September 19, 1988: Apple debuts the Macintosh IIx, an incremental upgrade of its fantastic Macintosh II.
The updated model is the first Mac to come with Apple’s new, improved 1.44MB floppy disk SuperDrive. It also packs a hefty price tag of between $7,769 and $9,300 — the equivalent of $15,817 to $18,934 today.
So don’t even try complaining about the cost of an iMac, circa 2016!
The Macintosh IIx built on the foundations laid by the Mac II, retaining much of what made the first Mac so good. But the Mac IIx offered better hardware capabilities, including an optional color monitor (!), and was also — crucially — expandable.
Unlike the hobbyist computers that came before it, Steve Jobs’ vision for the Mac was for a computer that “just worked” and didn’t need (or want) its users to open it up to tinker with the insides.
The Mac II was, in a sense, more philosophically Apple II than Macintosh. It took its inspiration from the open architecture of Steve Wozniak’s computer. Users could expand their Macs without voiding their warranty for the first time, and six NuBus slots allowed for component upgrades and the insertion of expansion cards.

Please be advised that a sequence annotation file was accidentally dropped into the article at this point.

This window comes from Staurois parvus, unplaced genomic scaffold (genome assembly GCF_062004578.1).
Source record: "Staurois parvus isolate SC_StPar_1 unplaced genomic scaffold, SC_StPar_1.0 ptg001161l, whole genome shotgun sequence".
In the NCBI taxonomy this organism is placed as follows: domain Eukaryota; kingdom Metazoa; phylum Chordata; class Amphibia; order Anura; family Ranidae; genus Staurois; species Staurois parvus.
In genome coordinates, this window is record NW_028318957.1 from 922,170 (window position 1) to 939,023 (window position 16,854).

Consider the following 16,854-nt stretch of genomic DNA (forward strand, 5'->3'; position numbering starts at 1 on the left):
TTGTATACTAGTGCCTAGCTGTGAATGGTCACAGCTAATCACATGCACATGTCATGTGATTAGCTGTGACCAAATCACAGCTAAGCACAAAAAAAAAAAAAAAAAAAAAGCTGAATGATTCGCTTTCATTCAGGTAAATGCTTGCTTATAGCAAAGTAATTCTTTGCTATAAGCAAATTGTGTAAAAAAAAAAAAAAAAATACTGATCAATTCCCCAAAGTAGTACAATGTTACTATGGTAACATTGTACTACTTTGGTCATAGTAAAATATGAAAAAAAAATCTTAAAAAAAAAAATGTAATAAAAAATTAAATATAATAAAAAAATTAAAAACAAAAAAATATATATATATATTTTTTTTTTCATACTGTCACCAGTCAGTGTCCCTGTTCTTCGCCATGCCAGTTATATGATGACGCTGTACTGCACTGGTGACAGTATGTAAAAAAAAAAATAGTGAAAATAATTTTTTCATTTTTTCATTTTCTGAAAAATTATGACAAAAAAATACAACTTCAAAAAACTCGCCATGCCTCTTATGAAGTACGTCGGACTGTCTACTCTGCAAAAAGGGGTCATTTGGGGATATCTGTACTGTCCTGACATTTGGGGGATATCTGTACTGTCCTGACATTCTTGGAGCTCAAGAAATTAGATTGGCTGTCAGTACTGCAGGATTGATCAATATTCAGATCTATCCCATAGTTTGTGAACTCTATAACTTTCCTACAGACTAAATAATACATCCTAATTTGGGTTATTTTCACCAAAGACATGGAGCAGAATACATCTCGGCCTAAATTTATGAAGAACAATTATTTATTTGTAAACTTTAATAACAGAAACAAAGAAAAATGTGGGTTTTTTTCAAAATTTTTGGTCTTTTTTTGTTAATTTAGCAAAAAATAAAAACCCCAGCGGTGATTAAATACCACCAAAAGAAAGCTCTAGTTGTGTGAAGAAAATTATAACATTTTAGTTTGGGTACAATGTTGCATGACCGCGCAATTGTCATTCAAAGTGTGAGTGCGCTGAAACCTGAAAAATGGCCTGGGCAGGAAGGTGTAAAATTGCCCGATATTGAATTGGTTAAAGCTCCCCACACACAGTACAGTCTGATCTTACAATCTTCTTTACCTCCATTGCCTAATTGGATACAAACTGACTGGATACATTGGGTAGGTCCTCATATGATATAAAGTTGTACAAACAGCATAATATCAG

The Mac IIx, which celebrates its birthday today, made this even easier, with less fiddling needed to upgrade RAM and other internal components.
Today, the idea of Apple making its devices easy to upgrade has been largely left behind. However, in the late 1980s it was openly described by Apple execs as a return to the company’s roots.
In terms of specs, the Mac IIx replaced the 16 MHz Motorola 68020 CPU and 68881 FPU (floating-point unit) with a 68030 CPU and 68882 FPU. This was the first Mac to include both of these components. It also included 1MB of RAM, expandable to 8MB.
As final interesting piece of Apple trivia: The Macintosh IIx was the top-of-the-line computer made by Apple at the time that Jobs (then outside the company) debuted his rival NeXT Computer. NeXT undercut the Mac IIx’s price point by charging the still-ludicrously-expensive-by-modern-standards $6,500.
Apple continued supporting the Mac IIx with parts and support until 1998, the year after Jobs’ triumphant return to Apple.
Do you remember the Macintosh IIx? Leave your comments and recollections below.